Preserving books means preserving the thoughts and writings of a different time and a different place. This might be challenging, especially when you encounter prejudice, condemnation, moral failings, or hypocrisy. Is this a challenge you’ve encountered in your work?

I haven’t ever had an object on the bench in front of me where I thought, “Oh, I don’t want to be working on this.” As a conservator, you shouldn’t be interpreting history for other people (that’s why preserving the original character of the item and documenting any changes made during treatment is so important). I don’t think we should be scared of the past or ideas or objects that have associations that are disturbing  or challenging. The uncomfortable feeling itself isn’t a bad thing, and if you don’t ever expose yourself to things that disturb your assumptions about how the world should be, then you never have to grow. I also think if we were to take every bit of material in the library that had some kind of negative association with it and put it in a box and say, “We’ll just not look at this, ever,” you’d get such a distorted view of the past and a distorted view of who we are. Those things are part of our history, and that will have had an effect—for good or bad—on who we are now. If we put that to one side, then I don’t think we can see the present as clearly.

How would you describe God’s interest in your work?

He’s interested in everything! I can’t get away from him in the workplace. More and more, I see the process of being a book conservator as a form of study in God as a restorer and a healer. I didn’t always frame it that way. I started off sort of feeling a little bit guilty about it actually because it was just so enjoyable. I always felt book conservation was a little bit self-indulgent because you’re dealing with things that a lot of people don’t get to see.

But I feel like I’ve learned so much about God through the process of learning how to be a conservator because God is a fixer of broken things. As I treat books, I am sometimes struck by the absurdity: the amount of time and thought and care that I’m investing in something that is possibly more than the effort put into the thing to begin with—lavishing attention on something that sometimes is not very impressive looking.

It has made me think about how God lavishes such care on our lives. I used to think: you learn techniques for fixing x-y-z, and you just apply them to particular problems. But something that works on one item won’t work on another item, and you can’t keep trying to force something to do something it just can’t do—that’s such a frustrating process! And it’s not good for the object! You sort of have to forgive it for being what it is and then work with it as it is. I’m realising that to fix things you don’t just have to understand how they’re broken, you also have to understand where they’re still really good and where they are strong—what has the strength to take a repair. I try more to look at people the way I look at books—responding to who they are, not who I wish they would be. This is all stuff that I know—that I’ve read or people have told me—but something about the tactile experience of book conservation has made it meaningful.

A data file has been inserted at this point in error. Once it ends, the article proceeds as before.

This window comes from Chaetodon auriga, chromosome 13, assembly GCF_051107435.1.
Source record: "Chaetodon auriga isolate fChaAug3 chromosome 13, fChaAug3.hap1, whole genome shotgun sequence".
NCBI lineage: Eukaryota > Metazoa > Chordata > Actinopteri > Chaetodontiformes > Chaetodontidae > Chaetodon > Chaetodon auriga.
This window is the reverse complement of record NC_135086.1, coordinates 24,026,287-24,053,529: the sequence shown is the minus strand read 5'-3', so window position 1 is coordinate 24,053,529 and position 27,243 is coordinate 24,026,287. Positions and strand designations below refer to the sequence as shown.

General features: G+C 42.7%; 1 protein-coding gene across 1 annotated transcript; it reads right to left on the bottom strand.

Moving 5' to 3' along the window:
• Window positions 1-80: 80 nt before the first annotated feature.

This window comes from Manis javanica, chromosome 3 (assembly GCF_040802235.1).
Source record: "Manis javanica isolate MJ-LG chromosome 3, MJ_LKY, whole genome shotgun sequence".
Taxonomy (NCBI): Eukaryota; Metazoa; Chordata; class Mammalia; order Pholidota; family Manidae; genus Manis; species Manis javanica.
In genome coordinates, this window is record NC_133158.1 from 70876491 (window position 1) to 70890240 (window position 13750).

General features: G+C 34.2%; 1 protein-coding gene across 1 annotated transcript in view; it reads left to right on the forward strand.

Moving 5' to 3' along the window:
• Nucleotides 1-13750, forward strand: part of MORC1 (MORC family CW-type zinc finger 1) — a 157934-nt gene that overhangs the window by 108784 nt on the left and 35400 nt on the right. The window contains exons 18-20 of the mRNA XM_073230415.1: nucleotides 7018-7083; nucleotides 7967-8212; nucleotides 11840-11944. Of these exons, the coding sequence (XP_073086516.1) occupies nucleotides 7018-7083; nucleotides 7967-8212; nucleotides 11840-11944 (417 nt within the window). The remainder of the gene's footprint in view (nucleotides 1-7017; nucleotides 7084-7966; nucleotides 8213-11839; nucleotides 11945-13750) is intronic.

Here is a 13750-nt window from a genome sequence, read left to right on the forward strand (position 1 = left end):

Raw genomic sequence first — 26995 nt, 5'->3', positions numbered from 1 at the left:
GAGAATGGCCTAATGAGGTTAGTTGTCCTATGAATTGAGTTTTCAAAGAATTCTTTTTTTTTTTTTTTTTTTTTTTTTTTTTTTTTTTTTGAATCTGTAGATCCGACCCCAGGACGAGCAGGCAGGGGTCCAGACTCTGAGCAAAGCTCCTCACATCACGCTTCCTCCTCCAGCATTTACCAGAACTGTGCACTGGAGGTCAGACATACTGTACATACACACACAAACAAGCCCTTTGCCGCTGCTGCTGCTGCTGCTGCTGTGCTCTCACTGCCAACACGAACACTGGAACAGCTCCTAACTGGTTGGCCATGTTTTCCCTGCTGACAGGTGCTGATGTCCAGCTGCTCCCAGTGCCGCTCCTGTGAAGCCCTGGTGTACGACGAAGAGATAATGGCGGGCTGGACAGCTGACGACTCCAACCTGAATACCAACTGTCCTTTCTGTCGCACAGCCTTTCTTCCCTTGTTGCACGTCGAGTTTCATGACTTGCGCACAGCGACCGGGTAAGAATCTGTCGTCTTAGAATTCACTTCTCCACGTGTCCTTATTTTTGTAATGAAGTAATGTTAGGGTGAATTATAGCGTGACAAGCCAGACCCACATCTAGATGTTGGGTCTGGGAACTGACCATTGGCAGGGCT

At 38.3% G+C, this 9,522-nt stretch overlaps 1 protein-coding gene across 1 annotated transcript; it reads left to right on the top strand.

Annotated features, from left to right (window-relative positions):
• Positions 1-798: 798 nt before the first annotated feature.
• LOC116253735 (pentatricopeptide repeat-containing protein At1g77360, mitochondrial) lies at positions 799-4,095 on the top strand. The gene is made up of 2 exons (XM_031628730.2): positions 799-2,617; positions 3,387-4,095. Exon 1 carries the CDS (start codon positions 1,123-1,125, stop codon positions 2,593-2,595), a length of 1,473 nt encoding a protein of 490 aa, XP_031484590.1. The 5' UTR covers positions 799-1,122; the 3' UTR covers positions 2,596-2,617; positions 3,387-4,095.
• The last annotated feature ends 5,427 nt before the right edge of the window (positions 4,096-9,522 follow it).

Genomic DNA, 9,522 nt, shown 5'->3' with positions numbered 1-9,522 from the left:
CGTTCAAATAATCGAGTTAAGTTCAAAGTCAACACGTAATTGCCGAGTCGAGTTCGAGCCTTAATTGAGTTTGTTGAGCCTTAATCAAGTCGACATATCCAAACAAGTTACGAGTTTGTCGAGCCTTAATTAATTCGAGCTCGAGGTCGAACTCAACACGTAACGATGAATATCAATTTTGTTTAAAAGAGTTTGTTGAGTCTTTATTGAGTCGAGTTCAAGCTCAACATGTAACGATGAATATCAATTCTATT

You’re keeping company with these artefacts created by men and women of the past. How do you think God sees them and the times they represent?

It’s a sense of compassion. When you read a book as an object, there are always traces of someone’s life on it—manuscript material, in particular. You see not just the words that have been written but where they’ve been doodling on the page or they cross something out. You get a glimpse into that human being in their day—not the published writer, public facing, but that intimate and slightly haphazard part of their life. Maybe no one else was in that moment of history except God. As a conservator looking at this object, you get a glimpse of it—just the loveliness of the ordinariness of these people.

(Images: Venn Foundation)